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The many thousands who have read and admired The Prisoner of Zenda, (1) will reach eagerly for its sequel, which has lately been published in book form under the title of Rupert of Hentzau."(2) They will not be disappointed. Sequels of successful stories are frequently weaker and somewhat forced, but in this case it must be admitted that Anthony Hope has given us a book as powerful, vigorous and fascinating as the first. Still it cannot be denied, that in Rupert of Hentzau we miss some of the peculiar charm, the grace and a certain pleasing sentimentality which The Prisoner of Zenda possessed; we also miss the diverting humor which pervaded the latter, but despite all this, the new book is a worthy sequel to the old one. It is a cleverly wrought out romance, resplendent with stirring incidents and ingeniously invented adventures, told with the vigor which carries the reader swiftly to the end, and which we are accustomed to find in all of Hope's writings. The book will doubtless have as large a sale as The Prisoner of Zenda, and will be gladly welcomed by many a person, who after having been wearied by the daily cares, seeks rest of mind and diversion in a good story. The Ru

(1) Prisoner of Zenda. By Anthony Hope. 12mo. eloth. Price $1.08. By mail $1.20.

(2) Rupert of Hentzan, By Anthony Hope. 12mo. cloth Price $1.08. By mail $1.20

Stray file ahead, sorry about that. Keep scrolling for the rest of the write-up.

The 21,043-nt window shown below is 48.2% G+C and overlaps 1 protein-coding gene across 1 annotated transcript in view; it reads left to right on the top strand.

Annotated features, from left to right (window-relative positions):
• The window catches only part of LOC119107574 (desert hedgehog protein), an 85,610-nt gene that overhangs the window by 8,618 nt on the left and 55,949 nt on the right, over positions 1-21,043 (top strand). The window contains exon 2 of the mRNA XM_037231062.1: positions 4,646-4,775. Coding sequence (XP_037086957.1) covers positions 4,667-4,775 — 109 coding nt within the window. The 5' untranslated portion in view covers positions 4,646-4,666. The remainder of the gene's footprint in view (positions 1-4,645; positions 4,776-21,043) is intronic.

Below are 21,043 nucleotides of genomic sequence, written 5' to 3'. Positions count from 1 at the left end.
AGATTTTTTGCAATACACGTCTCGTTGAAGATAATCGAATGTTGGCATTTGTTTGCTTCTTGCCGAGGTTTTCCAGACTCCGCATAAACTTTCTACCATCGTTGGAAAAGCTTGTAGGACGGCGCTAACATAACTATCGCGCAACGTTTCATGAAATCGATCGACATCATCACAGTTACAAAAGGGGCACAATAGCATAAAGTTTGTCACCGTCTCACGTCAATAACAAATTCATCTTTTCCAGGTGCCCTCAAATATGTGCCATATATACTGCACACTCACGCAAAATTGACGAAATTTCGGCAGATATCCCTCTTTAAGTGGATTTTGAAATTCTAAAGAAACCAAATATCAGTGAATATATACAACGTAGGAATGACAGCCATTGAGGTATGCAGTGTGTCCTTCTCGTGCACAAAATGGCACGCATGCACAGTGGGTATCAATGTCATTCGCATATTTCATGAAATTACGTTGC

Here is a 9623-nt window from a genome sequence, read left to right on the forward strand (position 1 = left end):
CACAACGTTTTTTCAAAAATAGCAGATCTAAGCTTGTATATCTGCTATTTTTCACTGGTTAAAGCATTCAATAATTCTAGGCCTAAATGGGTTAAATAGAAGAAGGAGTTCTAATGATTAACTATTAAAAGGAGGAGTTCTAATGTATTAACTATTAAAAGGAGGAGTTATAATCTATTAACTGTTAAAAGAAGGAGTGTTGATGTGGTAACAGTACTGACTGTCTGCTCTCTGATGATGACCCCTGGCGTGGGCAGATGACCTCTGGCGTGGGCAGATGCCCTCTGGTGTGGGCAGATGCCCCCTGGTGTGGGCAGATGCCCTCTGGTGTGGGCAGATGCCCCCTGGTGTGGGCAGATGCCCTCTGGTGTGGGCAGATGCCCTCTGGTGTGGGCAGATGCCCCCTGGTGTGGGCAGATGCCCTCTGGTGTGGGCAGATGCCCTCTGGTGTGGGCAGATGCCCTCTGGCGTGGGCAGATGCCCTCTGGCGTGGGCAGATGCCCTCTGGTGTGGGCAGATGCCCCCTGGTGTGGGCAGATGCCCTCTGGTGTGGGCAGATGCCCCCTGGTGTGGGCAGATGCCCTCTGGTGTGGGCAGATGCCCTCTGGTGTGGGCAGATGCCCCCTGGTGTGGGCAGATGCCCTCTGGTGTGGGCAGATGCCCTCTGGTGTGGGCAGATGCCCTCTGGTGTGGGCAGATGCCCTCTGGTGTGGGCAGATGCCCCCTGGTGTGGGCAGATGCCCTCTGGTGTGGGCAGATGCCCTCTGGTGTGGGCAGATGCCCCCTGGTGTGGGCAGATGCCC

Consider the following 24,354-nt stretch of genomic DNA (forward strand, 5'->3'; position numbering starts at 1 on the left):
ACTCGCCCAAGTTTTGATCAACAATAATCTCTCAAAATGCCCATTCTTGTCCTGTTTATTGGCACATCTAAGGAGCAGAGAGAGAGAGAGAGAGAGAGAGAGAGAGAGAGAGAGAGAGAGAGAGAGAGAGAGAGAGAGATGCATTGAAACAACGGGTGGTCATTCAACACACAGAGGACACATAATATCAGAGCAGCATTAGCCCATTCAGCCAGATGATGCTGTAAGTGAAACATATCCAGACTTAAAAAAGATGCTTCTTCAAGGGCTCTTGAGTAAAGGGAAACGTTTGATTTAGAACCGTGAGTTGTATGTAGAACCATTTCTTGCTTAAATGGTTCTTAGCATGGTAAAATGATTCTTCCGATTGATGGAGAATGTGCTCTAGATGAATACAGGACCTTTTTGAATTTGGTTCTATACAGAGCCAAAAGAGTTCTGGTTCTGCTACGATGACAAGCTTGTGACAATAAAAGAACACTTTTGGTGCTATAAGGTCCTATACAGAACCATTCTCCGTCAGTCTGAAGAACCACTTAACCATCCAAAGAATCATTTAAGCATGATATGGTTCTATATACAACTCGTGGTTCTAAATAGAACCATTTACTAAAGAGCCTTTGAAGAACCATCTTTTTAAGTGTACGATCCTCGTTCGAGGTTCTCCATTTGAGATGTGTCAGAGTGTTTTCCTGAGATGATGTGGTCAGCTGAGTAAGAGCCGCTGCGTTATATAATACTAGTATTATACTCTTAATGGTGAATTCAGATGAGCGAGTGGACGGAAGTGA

pert of Hentzau is published in a larger form than the original edition of The Prisoner of Zenda, but the publishers have issued a new edition of the latter, uniform with the sequel. The book is illustrated by Charles Dana Gibson, but we must say that here we have to find much fault. We admire Gibson's talent and we always enjoy his clever drawings, but when an artist undertakes to illustrate a book, he ought to read the book first, study the characters and times, and draw his pictures to harmonize with the story. This Mr. Gibson has failed entirely to do. We love his typical "American Girl," but cannot see the appropriateness of introducing this very modern type into an old time romance. The costumes of the various characters in his pictures seem equally out of place in illustrating this story. There are some with more or less fantastic military uniforms, others with civil costumes of 50 and 100 years ago, and others. with modern sack coats, fedoras, slouch hats and so forth. If an unknown, poor designer draws cheap pictures for cheap books, we pass it over in silence, but if an artist of Mr. Gibson's name and stamp, produces pictures for a first-class novel, with utter disregard for the subject, which he has to illustrate, be they ever so clever designs in themselves, then we certainly must object. There is much being sinned in the